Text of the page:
Browsing Grassland Science by Author "Earley, Bernadette"
Effect of floor type on performance, lying time and dirt scores of finishing beef cattle: A meta-analysisKeane, Michael P.; McGee, Mark; O'Riordan, Edward G.; Kelly, Alan K.; Earley, Bernadette; Teagasc Walsh Fellowship Programme; WF2013073 (Elsevier BV, 2018-03-29)Data from individual studies evaluating the effect of housing systems on performance, lying time and dirt scores of finishing beef cattle are conflicting. The objective of this study was to collate the data from previous animal housing studies and quantify, through meta-analysis, the effect of floor type on animal performance, lying time and dirt scores. From 38 peer-reviewed articles, published between 1969 and 2017, 18 were determined to be eligible for meta-analysis. Papers were included in the study if they contained information on the effect of floor surface on animal performance (average daily liveweight gain (ADG), feed conversion ratio (FCR) and carcass weight), lying behaviour or animal cleanliness. There was no difference (P > 0.10) in ADG, FCR or carcass weight between concrete slatted floors (CSF) and CSF overlaid with rubber mats (RM). Using RM had no effect (P > 0.10) on lying duration or dirt scores of cattle. There was no difference (P > 0.10) in the ADG, FCR, carcass weight, lying duration or cleanliness of cattle housed on CSF or straw bedding. It was concluded that using RM or straw instead of CSF had no effect on performance, lying time or dirt scores.
Effects of pre-transport fasting on the physiological responses of young cattle to 8-hour road transportEarley, Bernadette; Fisher, A.D.; O'Riordan, Edward G. (Teagasc, Oak Park, Carlow, Ireland, 2006)The effects of fasting animals for 8 h prior to an 8-h road journey and their ability to cope with the stress of transport were investigated. The treatments were: 1) fasted and then transported (n=20); 2) non-fasted and transported (n=18); 3) non-fasted at grass (n=18); 4) fasted then fasted (n=18), and 5) non-fasted then fasted (n=18). There was no significant difference in rectal body temperature, pre- or post-transport, or live weight among treatments on days 0 (pre-transport), 1, 4 or 10 (post-transport). The ambient relative humidity and temperature of the outside environment ranged from 82.8 to 99.8% and 9.9 to 14.5 oC, respectively. Holstein × Friesian bulls (230 kg) undergoing an 8-h transportation at stocking densities of 0.82 m2/animal showed physiological and haematological responses that were within normal referenced ranges. Animals that were fasted for 8 h and transported lost 9.4% of live weight while non-fasted transported animals lost 7.2%. The control non-fasted animals remaining at grass gained 2% of live weight. Animals that were fasted continuously but not transported and the initially non-fasted control animals that were subsequently fasted for 9 h lost 6.1% and 6.2% of live weight, respectively. There was no significant change in concentrations of globulin, glucose, urea, haemoglobin or fibrinogen, or in haematocrit percentage before or after transport. Transport reduced lymphocyte percentage (P < 0.001) and increased neutrophil percentage (P < 0.001) in the fasted and non-fasted animals. Following transport, protein concentration was greater (P ≤0.001) in the fasted and transported animals than in the non-fasted animals at grass and haptoglobin concentrations were higher (P ≤0.001) in the fasted plus transported animals than the controls at grass. In conclusion, from the physiological and haematological measurements, an 8-h journey time, even without access to feed for 8 h prior to transport did not appear to impact negatively on animal welfare.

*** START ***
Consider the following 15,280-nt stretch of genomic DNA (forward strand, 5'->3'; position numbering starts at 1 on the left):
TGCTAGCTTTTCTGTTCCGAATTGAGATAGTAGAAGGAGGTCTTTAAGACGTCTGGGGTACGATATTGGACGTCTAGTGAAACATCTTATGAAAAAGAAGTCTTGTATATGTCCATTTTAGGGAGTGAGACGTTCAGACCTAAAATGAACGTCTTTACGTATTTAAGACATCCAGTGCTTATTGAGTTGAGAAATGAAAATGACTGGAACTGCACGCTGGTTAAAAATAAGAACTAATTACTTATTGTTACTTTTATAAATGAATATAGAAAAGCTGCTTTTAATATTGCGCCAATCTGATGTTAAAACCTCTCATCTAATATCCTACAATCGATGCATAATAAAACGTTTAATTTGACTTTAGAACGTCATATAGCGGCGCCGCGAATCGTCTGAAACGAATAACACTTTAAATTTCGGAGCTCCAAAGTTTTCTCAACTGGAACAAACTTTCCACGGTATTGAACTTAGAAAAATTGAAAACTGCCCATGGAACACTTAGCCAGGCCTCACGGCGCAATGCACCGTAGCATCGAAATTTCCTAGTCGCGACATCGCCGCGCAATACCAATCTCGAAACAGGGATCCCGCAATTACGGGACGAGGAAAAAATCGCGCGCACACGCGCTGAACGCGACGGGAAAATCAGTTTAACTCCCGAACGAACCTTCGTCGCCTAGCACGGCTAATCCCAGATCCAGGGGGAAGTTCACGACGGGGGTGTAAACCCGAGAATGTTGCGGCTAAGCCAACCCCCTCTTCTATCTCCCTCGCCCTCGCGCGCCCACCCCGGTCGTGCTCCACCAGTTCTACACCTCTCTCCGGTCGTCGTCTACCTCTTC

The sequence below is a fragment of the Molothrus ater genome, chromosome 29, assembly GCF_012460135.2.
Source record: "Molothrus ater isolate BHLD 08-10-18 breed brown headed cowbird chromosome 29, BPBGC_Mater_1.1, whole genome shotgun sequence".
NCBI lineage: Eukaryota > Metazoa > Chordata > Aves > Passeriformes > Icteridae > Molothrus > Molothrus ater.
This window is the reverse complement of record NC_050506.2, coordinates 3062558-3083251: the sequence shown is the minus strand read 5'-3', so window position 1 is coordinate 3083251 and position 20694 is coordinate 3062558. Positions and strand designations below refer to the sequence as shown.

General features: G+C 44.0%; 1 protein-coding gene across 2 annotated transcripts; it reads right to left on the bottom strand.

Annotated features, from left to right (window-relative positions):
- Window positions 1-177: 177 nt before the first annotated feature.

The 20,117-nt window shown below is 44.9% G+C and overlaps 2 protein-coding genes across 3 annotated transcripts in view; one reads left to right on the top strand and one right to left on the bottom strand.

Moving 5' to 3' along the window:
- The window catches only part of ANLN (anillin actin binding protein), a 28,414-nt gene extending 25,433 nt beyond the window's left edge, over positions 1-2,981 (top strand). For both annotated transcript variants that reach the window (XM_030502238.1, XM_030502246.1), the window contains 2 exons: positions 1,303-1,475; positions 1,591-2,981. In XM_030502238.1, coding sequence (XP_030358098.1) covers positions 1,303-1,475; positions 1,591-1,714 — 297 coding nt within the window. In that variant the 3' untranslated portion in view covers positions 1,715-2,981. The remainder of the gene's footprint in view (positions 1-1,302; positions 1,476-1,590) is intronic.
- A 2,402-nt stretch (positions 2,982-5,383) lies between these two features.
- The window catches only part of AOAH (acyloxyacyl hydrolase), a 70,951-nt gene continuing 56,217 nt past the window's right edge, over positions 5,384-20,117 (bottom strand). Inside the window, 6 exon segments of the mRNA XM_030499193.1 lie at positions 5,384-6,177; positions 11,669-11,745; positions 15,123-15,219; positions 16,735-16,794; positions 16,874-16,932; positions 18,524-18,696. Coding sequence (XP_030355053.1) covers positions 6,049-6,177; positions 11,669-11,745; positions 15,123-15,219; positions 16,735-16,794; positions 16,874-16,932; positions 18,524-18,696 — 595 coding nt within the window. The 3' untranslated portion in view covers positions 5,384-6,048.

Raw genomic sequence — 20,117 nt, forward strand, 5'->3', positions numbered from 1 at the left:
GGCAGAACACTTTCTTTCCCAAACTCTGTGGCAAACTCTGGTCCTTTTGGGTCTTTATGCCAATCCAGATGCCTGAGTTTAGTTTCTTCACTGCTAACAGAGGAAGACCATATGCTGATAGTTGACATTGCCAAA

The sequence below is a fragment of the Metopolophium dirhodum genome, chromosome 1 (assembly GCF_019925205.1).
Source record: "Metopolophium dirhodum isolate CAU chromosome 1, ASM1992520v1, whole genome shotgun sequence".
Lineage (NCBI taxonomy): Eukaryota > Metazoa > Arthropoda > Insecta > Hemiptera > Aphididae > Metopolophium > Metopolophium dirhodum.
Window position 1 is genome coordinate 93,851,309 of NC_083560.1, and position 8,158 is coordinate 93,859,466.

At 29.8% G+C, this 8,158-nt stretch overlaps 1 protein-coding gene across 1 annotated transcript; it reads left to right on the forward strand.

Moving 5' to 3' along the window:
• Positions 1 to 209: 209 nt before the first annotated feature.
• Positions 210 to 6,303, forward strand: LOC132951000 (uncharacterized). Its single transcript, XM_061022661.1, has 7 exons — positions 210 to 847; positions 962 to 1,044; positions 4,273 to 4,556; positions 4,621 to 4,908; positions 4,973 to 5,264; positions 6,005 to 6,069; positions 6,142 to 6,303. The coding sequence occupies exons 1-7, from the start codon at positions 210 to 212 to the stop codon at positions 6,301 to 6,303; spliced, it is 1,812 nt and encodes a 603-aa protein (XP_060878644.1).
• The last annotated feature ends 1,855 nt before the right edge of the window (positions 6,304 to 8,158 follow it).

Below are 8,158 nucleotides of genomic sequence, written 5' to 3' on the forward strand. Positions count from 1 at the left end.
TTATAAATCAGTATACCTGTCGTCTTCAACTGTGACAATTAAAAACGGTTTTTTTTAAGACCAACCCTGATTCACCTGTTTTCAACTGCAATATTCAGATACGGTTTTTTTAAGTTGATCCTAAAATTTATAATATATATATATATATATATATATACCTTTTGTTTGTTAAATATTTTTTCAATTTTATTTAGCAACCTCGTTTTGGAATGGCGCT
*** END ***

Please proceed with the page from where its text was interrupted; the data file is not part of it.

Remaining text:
Effects of transporting bulls at different space allowances on physiological, haematological and immunological responses to a 12-h journey by roadEarley, Bernadette; O'Riordan, Edward G. (Teagasc, Oak Park, Carlow, Ireland, 2006)The effects of space allowance during transportation on physiological, haematological and immunological responses in nine-month old bulls (250 kg) were assessed before and after a 12-h road journey. Following transport, animals transported at a spatial allowance of 1.27 m2 had higher (P ≤0.001) non-esterified fatty acid concentrations than control. The stimulated production of interferon-, in response to concanavalin-A and keyhole limpet haemocyanin, and plasma cortisol were not different at the 0.85 m2 and 1.27 m2 stocking densities. Glucose and albumin concentrations were higher (P ≤0.001) post-transport in all transported animals than control. The percentage lymphocytes was reduced (P ≤0.001) and neutrophil percentage and the number of neutrophils were increased (P ≤0.001) in all transported treatments. There were no changes (P 0.05) in monocyte numbers, monocyte percentage or platelet numbers following transportation. The haematocrit values were higher (P ≤0.001) in the transported treatments while RBC numbers were higher (P ≤0.001) in the animals transported at a spatial allowance of 1.27 m2 than control. Protein, globulin, urea and lactate concentrations, and white blood cell numbers were not changed at any time during the study. The concentration of -hydroxybutyrate was lower (P ≤0.001) in all animals following transport. Plasma haptoglobin concentrations were unchanged following transportation while plasma fibrinogen concentrations were reduced in all transported treatments. There were no differences among treatments in rectal temperature or live weights pre- and post-transport. The results indicate that within the conditions of the study, there was no welfare advantage in transporting bulls at 1.27 m2 versus the standard spatial allowance of 0.85 m2 on a 12-h road journey.